Country branch lines quite frequently saw trains with a couple of goods wagons or vans and a brake van attached to the rear of a couple of coaches. This meant that the coach brakes could be used and in winter the engine could supply steam for heating. If there were more than about ten wagons attached a second goods brake van would be added, and another if there were more than twenty wagons and so on. Generally mixed trains were fairly short however, so this would not have been a very common problem.

Most of the larger companies had the odd branch that saw regular mixed trains. Even the Metropolitan Railway, normally associated with intensive suburban services, operated one such country branch line, leading out to a terminus at Brill. This line was operated exclusively by mixed trains right up until it closed in the mid 1930's.

In spite of the rules about having the guard at the rear of the train you will occasionally see pictures of a couple of coaches with a small number (usually no more than three) wagons or more commonly vans attached to the rear but with no following brake van. This was allowed where the goods vehicles were equipped with vacuum brakes, if a coupling broke the brakes on the entire train would be activated so no wagons could be left unknowingly on the track and the goods wagons or vans could not roll away down the gradient.

On the Southern Railway it was common practice to add a bogie luggage van to the rear of a passenger train although these vans were not equipped with gangway connections and so could not be accessed by the guard. These vans tagged on the tail of the train were known as 'swingers' on the SR. Other companies may have had similar policies but I am not aware of the details. There were rules about how many axles there could be behind the Guards compartment, but again I cannot confirm the exact details.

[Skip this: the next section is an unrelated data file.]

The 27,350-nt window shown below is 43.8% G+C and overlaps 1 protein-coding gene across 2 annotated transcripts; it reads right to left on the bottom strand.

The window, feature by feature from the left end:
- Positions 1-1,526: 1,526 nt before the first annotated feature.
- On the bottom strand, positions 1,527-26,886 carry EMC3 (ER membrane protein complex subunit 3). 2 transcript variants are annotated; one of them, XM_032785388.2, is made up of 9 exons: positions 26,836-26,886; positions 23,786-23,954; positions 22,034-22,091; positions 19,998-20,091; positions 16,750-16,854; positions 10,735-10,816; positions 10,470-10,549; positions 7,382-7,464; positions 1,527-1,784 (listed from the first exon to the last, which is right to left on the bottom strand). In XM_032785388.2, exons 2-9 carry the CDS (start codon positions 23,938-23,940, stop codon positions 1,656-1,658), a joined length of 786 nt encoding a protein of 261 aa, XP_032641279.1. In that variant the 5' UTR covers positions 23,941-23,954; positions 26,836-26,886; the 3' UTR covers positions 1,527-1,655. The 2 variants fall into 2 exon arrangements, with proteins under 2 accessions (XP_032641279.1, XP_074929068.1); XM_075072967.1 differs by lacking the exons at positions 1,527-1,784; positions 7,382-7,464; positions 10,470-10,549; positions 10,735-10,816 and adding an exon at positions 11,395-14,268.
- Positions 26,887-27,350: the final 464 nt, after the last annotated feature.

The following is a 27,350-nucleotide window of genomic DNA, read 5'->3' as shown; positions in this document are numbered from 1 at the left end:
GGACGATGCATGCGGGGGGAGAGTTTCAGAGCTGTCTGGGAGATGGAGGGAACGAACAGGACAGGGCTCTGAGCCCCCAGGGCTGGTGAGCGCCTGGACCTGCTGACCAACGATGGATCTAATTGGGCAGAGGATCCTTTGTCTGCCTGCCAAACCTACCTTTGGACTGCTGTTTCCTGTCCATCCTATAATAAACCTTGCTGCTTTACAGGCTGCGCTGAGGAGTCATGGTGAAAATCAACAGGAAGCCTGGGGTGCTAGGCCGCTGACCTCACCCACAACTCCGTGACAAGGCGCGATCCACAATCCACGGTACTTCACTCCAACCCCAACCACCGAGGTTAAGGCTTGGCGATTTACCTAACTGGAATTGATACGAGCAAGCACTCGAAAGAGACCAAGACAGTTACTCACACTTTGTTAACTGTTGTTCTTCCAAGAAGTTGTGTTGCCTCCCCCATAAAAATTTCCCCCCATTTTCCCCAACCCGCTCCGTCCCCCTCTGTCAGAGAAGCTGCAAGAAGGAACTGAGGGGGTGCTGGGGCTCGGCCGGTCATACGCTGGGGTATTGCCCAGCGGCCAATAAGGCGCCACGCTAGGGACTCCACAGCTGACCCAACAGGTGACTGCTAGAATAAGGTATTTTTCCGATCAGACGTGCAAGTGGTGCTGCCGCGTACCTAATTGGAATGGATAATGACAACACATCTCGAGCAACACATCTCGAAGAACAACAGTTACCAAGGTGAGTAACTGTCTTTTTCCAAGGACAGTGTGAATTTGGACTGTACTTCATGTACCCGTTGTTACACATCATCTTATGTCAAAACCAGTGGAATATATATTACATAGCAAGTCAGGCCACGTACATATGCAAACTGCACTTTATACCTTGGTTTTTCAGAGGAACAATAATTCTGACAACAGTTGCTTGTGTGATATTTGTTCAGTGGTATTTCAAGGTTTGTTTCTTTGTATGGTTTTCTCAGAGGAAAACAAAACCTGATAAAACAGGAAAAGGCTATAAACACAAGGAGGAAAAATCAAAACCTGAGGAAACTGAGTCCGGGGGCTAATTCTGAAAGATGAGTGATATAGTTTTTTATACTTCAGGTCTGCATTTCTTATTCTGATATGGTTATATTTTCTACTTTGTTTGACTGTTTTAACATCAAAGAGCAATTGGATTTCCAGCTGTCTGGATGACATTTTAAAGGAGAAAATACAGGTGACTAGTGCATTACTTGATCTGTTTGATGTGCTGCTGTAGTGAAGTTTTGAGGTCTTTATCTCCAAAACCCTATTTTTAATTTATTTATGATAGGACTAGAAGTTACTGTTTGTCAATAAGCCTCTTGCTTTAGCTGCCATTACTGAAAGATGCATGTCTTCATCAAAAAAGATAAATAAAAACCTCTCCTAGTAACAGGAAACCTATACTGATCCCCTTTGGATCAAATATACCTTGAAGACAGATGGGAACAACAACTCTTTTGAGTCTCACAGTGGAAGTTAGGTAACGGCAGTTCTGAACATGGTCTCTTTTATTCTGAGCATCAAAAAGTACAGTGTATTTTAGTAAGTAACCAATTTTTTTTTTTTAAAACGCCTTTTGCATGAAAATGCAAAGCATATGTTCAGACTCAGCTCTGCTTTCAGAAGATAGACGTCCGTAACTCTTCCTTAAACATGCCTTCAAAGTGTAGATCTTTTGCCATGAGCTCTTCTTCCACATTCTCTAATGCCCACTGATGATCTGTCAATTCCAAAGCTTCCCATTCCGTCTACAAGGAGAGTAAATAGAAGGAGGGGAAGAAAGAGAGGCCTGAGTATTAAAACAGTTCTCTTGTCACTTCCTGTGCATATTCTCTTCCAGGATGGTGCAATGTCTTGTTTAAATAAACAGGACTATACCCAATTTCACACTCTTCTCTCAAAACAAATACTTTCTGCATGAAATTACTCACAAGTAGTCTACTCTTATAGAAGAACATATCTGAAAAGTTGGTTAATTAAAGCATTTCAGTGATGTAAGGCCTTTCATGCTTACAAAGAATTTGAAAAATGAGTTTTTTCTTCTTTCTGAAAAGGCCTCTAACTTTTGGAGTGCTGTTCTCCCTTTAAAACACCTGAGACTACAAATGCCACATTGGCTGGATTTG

One point to note with mixed trains is that where oil tank wagons were included in the rake (only done when no goods train was available for them) it was standard practice to place these at the rear of the rake. A single low sided vehicle, not a van, always separated them from the brake van and as with all oil or inflammable traffic the wagons to either side had to be carrying non flammable materials, a barrier wagon (or van) being inserted where this was not otherwise possible.

Mixed trains, usually involving cattle wagons, fruit vans or milk tank wagons, operated into the late 1950's on branch lines. As noted above the inclusion of goods vehicles restricted the maximum speed of the train and so mixed working was not a feature of main line, long haul, passenger trains.

In 1959 the banning of four and six wheeled vehicles from passenger trains brought a temporary end to the mixed train on British lines.

The original diesel multiple units were actually geared to pull a trailing load of a van or two and I believe this was occasionally seen in the 1950's. I have heard rumours of bogie parcels vans being hauled by DMU's on branch lines in the South East in the 1980's but I do not have any definite details of such workings.

In 1984 regular mixed train services were re-introduced between Aberdeen and Wick using modified bogie container flats which could run with passenger stock. In these Scottish services a typical make up might be a class 27 loco with a couple of conflats and three or four coaches behind. In Northern Ireland in the 1980's they sometimes used DMU motor coaches to pull container flats about the place, but I believe these do not carry passengers at the same time.

Departmental Trains

Railway operations also involve large numbers of service trains, the service vehicles would not normally be run in general goods trains but would be hauled separately. Ballast trains could be as long as any on the system but many departmental workings involved a rake of only a few wagons.

On a modern layout you require fuel oil wagons for diesels and up to the early 1990's these could be pretty old as well. There are photographs of several examples from the 1970's in Dave Larkin's book on Departmental Stock. There were two riveted tanks on old loco tender underframes used as the fuel store for DMU's at Northwich, Cheshire which have been described in the section on departmental wagon design (see Fig ___). I photographed them in 1984 and they were written up in the N gauge journal with details of construction and `livery', basically Humbrol `track colour' with no visible markings.

Wagon Types & Operational Usage